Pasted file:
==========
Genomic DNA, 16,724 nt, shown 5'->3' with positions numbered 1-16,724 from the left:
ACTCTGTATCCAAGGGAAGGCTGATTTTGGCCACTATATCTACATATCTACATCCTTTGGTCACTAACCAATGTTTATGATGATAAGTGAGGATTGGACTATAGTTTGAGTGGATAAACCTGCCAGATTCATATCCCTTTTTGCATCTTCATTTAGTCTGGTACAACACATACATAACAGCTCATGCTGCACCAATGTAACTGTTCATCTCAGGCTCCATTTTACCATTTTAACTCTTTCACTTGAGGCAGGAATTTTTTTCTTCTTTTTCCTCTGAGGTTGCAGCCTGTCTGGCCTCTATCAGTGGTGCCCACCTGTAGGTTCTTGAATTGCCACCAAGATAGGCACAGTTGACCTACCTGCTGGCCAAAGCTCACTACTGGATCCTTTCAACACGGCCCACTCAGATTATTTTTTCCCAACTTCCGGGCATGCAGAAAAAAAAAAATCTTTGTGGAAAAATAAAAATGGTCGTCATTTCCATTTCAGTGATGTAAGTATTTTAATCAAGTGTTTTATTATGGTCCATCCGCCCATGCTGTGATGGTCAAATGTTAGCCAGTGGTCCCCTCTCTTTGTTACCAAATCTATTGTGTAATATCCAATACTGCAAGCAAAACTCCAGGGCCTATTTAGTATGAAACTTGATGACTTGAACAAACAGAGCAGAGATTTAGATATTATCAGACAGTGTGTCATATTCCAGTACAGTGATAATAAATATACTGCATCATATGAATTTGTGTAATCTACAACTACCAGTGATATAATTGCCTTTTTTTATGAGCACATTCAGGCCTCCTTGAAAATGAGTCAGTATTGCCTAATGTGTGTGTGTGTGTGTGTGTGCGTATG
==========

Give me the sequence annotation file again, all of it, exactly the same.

Genomic DNA, 16,724 nt, shown 5'->3' with positions numbered 1-16,724 from the left:
ACTCTGTATCCAAGGGAAGGCTGATTTTGGCCACTATATCTACATATCTACATCCTTTGGTCACTAACCAATGTTTATGATGATAAGTGAGGATTGGACTATAGTTTGAGTGGATAAACCTGCCAGATTCATATCCCTTTTTGCATCTTCATTTAGTCTGGTACAACACATACATAACAGCTCATGCTGCACCAATGTAACTGTTCATCTCAGGCTCCATTTTACCATTTTAACTCTTTCACTTGAGGCAGGAATTTTTTTCTTCTTTTTCCTCTGAGGTTGCAGCCTGTCTGGCCTCTATCAGTGGTGCCCACCTGTAGGTTCTTGAATTGCCACCAAGATAGGCACAGTTGACCTACCTGCTGGCCAAAGCTCACTACTGGATCCTTTCAACACGGCCCACTCAGATTATTTTTTCCCAACTTCCGGGCATGCAGAAAAAAAAAAATCTTTGTGGAAAAATAAAAATGGTCGTCATTTCCATTTCAGTGATGTAAGTATTTTAATCAAGTGTTTTATTATGGTCCATCCGCCCATGCTGTGATGGTCAAATGTTAGCCAGTGGTCCCCTCTCTTTGTTACCAAATCTATTGTGTAATATCCAATACTGCAAGCAAAACTCCAGGGCCTATTTAGTATGAAACTTGATGACTTGAACAAACAGAGCAGAGATTTAGATATTATCAGACAGTGTGTCATATTCCAGTACAGTGATAATAAATATACTGCATCATATGAATTTGTGTAATCTACAACTACCAGTGATATAATTGCCTTTTTTTATGAGCACATTCAGGCCTCCTTGAAAATGAGTCAGTATTGCCTAATGTGTGTGTGTGTGTGTGTGTGCGTATG